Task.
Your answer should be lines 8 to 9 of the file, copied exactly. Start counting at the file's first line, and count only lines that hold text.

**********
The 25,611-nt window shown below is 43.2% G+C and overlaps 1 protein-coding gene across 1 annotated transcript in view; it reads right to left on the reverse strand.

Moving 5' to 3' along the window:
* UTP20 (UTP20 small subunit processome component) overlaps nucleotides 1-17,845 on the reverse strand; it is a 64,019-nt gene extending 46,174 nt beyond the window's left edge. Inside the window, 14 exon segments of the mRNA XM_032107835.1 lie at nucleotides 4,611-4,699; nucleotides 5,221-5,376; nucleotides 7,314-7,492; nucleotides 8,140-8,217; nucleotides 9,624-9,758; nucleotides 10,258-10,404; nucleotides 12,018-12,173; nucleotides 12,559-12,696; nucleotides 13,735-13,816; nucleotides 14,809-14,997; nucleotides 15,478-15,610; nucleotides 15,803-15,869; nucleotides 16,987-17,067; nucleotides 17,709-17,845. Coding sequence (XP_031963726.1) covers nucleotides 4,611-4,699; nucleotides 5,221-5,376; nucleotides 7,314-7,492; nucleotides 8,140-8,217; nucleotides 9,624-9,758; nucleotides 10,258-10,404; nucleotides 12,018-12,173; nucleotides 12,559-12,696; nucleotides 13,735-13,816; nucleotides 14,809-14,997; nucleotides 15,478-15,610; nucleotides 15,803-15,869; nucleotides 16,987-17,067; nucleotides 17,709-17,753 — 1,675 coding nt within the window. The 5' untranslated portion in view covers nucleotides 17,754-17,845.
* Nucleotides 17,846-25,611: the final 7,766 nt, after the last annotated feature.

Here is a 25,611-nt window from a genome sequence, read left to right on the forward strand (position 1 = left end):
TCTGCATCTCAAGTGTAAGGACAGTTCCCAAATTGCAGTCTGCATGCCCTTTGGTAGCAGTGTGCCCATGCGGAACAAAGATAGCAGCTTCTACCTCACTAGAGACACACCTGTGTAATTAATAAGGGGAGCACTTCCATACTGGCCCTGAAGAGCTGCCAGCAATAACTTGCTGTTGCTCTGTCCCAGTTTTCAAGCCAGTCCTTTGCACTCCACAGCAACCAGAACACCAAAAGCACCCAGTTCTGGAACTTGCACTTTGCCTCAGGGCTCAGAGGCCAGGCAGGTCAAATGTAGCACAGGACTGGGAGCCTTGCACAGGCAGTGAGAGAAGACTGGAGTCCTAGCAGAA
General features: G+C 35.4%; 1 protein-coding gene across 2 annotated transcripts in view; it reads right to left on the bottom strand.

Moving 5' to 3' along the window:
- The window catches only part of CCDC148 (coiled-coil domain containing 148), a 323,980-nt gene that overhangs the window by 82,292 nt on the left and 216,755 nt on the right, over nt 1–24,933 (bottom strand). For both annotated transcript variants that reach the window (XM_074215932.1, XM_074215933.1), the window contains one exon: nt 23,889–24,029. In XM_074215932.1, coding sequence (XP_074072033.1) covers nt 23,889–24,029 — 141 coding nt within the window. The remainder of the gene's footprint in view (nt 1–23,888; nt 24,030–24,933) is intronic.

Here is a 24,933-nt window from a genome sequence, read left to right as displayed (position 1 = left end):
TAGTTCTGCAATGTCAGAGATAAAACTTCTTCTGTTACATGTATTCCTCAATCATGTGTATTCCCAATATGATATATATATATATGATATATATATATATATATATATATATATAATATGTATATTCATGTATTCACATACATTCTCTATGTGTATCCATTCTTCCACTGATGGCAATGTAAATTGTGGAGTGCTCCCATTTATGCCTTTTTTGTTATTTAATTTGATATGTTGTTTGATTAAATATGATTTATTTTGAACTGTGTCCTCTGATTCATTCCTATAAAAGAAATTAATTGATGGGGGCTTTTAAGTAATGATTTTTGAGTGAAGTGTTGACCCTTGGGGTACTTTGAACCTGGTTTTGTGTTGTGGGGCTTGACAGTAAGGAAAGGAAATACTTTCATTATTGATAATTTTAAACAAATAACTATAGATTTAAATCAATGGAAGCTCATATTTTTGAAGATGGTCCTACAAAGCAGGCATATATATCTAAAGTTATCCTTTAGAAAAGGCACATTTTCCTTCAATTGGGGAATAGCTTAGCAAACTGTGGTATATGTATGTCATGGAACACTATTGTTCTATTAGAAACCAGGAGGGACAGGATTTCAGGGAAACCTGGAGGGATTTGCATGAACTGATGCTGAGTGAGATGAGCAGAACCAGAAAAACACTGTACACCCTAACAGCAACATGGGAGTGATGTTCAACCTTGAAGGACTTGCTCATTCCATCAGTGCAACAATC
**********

Moving 5' to 3' along the window:
- The window catches only part of CCDC148 (coiled-coil domain containing 148), a 323,980-nt gene that overhangs the window by 82,292 nt on the left and 216,755 nt on the right, over nt 1–24,933 (bottom strand). For both annotated transcript variants that reach the window (XM_074215932.1, XM_074215933.1), the window contains one exon: nt 23,889–24,029. In XM_074215932.1, coding sequence (XP_074072033.1) covers nt 23,889–24,029 — 141 coding nt within the window. The remainder of the gene's footprint in view (nt 1–23,888; nt 24,030–24,933) is intronic.